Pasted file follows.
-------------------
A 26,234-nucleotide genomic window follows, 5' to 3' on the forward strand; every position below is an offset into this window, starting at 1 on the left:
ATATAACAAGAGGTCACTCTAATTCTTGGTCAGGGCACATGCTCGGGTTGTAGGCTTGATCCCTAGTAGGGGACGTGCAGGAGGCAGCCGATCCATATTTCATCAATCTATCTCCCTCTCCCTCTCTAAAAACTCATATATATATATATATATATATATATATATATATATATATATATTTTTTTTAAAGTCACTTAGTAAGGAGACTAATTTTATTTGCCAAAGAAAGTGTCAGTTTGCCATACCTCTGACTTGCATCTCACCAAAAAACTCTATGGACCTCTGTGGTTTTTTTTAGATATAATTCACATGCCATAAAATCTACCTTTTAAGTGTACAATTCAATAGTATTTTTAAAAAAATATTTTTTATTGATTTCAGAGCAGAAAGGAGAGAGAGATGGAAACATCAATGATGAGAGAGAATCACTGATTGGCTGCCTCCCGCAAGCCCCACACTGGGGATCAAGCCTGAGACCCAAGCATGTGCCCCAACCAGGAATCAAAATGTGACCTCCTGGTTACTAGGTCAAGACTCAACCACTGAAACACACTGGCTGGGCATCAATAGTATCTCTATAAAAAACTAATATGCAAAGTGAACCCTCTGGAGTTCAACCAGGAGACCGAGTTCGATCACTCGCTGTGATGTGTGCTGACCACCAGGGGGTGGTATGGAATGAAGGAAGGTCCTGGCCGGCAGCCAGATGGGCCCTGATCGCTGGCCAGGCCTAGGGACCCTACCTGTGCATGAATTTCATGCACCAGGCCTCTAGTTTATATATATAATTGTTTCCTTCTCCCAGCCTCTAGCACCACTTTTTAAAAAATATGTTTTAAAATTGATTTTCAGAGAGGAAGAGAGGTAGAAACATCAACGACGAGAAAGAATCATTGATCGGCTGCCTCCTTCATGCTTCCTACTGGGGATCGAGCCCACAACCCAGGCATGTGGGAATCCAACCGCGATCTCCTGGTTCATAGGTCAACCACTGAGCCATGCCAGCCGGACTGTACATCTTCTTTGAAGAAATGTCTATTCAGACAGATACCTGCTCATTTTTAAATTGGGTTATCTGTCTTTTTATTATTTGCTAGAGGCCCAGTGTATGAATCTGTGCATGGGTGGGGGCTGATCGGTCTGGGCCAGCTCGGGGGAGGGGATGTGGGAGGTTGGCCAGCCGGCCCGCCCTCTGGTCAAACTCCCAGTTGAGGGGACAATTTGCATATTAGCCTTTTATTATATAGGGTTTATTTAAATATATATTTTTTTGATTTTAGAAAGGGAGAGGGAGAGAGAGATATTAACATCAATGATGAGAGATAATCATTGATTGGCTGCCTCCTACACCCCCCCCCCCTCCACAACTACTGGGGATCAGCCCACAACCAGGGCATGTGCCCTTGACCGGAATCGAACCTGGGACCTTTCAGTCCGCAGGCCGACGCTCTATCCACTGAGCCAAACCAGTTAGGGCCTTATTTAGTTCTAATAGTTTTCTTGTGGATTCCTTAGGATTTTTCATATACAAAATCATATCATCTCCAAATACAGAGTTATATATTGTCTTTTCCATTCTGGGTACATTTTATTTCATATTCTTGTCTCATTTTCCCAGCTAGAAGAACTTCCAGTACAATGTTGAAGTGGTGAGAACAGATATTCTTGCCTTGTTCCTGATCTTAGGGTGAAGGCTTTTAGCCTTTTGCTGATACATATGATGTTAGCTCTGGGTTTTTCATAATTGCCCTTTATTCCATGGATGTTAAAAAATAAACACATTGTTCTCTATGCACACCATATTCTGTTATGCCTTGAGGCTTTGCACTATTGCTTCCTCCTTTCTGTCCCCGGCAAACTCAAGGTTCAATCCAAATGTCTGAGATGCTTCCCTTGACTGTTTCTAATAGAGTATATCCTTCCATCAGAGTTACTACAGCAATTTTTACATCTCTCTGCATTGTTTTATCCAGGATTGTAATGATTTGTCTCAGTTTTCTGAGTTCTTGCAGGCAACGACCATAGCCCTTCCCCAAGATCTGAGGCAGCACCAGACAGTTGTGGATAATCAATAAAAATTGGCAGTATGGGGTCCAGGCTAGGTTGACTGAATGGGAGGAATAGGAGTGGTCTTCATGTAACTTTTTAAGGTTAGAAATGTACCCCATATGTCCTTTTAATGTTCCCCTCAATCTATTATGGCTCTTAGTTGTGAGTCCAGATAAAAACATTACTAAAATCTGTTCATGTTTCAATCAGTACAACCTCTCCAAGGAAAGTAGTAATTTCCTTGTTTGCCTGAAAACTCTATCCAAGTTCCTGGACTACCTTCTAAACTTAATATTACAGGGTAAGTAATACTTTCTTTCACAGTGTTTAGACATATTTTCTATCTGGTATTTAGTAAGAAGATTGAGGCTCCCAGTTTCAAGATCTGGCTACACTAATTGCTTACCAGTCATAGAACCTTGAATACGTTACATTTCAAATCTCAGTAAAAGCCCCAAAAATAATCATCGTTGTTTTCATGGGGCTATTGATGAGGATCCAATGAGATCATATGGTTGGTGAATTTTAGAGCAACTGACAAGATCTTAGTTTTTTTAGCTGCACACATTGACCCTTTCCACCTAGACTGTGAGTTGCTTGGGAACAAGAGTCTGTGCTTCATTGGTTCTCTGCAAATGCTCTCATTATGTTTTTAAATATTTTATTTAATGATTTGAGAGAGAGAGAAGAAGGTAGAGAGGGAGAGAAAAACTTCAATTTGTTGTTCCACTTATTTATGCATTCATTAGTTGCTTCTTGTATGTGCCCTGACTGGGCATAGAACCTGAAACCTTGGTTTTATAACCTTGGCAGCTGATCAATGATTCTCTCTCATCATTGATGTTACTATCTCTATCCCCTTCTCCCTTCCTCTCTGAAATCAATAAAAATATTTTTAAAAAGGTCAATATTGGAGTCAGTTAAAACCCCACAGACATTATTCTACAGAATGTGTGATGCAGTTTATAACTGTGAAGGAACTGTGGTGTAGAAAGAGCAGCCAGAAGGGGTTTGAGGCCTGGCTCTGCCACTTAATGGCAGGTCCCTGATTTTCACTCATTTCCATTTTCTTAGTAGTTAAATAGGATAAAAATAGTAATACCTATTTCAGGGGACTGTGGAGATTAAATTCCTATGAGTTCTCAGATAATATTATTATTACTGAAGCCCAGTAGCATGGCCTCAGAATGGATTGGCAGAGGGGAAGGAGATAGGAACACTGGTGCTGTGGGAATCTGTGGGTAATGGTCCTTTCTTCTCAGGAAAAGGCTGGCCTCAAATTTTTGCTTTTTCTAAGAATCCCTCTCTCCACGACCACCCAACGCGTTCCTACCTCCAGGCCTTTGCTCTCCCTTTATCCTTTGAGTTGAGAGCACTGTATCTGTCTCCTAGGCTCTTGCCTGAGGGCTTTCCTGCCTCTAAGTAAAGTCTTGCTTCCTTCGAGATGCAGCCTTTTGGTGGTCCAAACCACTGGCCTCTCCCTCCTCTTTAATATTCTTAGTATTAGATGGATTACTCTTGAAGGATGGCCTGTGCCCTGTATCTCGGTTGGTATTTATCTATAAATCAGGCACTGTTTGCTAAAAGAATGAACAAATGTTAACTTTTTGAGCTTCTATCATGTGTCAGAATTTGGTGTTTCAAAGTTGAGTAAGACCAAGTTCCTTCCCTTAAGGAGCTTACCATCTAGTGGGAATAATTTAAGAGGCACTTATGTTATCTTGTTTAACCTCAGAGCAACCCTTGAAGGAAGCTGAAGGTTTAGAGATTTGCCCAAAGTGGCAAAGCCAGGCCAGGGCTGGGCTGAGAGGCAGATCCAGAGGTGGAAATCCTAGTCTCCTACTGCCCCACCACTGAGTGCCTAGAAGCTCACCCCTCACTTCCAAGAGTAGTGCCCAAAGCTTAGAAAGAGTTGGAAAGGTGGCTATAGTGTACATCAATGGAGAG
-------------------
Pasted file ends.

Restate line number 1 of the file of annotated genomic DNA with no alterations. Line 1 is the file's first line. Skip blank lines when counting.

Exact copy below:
A 26,234-nucleotide genomic window follows, 5' to 3' on the forward strand; every position below is an offset into this window, starting at 1 on the left: